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Summary:

According to GE’s annual Innovation Barometer, business leaders around the world ranked improving education and encouraging a more entrepreneurial school environment as priorities in encouraging innovation.

Innovation in a thought bubble written on a chalkboard

When it comes to education, should business leaders have a bigger seat at the table?

According to GE’s annual Innovation Barometer , it looks like that’s what they want. The report, which surveyed 3,000 C-suite executives in 25 countries and took their temperature on a range of issues affecting innovation and competition, found that business leaders highlighted education as one of their top policy concerns.

When asked about the most pressing priorities for governments to support innovation, they ranked improving education just above fighting bureaucracy and protecting IP. In particular, they indicated that schools should encourage more entrepreneurial cultures through partnerships with business savvy individuals and develop curricula that better prepares students for future jobs.

The survey also indicated that, globally, executives’ confidence in education systems had fallen an average of six points over last year, although the confidence of U.S. executives increased.

The report comes on the heels of a number of interesting U.S.-based efforts by business leaders, particularly those in technology, to support education. Microsoft backs the Philadelphia School of the Future and works with high school students in Seattle to teach them computer science.  Schools in Newark got a $100-million gift from Facebook CEO Mark Zuckerberg a few years ago. And, in New York, two new tech-focused schools launched this academic year supported by big business and local venture capitalists. The Academy for Software Engineering, for example, opened with the support of Union Square Venture’s Fred Wilson, as well as other local and industry leaders. And IBM jointly created the Pathways in Technology Early College High School (P-Tech), a six-year computer-science related high school that offers graduates the chance to apply for IBM jobs.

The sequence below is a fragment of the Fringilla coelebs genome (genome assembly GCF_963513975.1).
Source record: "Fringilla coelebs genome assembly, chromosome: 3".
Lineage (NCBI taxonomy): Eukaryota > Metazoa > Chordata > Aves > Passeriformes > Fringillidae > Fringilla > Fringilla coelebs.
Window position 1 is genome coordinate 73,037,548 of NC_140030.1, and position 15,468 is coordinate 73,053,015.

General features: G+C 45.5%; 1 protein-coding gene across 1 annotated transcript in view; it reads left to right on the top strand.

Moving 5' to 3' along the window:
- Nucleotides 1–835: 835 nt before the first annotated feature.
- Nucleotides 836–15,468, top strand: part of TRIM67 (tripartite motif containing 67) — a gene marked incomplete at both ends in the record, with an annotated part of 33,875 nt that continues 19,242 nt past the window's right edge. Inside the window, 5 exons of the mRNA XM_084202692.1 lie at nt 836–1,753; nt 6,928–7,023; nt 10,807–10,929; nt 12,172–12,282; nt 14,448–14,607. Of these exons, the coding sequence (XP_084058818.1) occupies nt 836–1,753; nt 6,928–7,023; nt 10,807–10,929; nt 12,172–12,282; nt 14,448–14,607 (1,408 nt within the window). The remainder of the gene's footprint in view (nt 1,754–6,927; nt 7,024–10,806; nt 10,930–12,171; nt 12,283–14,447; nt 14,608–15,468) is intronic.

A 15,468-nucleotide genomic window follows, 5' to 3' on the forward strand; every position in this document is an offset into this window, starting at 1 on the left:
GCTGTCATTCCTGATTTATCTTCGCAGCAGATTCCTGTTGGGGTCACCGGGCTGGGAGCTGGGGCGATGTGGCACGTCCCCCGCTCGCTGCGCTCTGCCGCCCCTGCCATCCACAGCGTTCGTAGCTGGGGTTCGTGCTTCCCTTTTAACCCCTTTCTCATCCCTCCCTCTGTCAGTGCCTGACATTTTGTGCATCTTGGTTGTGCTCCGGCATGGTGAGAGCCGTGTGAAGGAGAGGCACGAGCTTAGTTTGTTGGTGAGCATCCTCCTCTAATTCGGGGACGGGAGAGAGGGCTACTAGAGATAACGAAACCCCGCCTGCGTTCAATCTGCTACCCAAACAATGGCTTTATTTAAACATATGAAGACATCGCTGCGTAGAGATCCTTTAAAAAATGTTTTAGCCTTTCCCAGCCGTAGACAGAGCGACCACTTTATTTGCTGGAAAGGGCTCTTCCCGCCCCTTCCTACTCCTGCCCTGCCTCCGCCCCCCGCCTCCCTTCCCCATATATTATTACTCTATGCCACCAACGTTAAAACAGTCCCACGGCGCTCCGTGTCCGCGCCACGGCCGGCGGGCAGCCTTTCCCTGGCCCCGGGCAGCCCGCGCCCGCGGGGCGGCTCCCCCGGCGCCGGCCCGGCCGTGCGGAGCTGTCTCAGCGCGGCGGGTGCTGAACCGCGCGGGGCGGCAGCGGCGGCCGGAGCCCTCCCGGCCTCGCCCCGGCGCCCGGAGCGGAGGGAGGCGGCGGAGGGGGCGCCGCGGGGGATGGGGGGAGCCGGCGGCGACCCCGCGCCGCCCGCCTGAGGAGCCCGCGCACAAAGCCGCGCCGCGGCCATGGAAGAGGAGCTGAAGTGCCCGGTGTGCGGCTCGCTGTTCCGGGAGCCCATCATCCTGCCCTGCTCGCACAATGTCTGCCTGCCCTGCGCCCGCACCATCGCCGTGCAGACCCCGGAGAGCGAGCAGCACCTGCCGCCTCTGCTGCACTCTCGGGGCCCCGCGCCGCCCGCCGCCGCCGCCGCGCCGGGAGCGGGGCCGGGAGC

Corporate-sponsored education has its critics, who worry that students will get too steeped in the culture of business or won’t get pushed enough in critical thinking. Education observers also point out that past attempts haven’t always been successful — after launching in the early 1990s, New York’s Metropolitan Corporate Academy was eventually shut down after support from Goldman Sachs waned. But as the economy shifts and the demand for new skills rises, it’s important that business leaders step up to support the schools in their communities, as long as educators can keep their interests in check.

GE innovation barometer edu

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  1. A major issue associated with encouraging a more entrepreneurial school environment is the rigid structures that we have all become far too comfortable with in academia. The daily routine is built upon strict schedules and a perception of “accurate” assessment. Students listen attentively to school officials and follow. Many teachers would welcome a more flexible and open learning environment. In the real world things just don’t always happen on a regimented time line and progress is often difficult to measure. The discomforting element for school administrators is a perceived loss of control. Although I’m not a big advocate of prerequisites, perhaps school administrators need to learn more about creativity, imagination, ideas and innovation before entrepreneurship. It would also be good if government unleashed us all from some of the shackles. Introducing more “real world” experiences to students, at an early age, will help change the world for the better. Our students need to learn about how to deal with ambiguity. Advances in information technology and our understanding of how people learn facilitate such opportunity.

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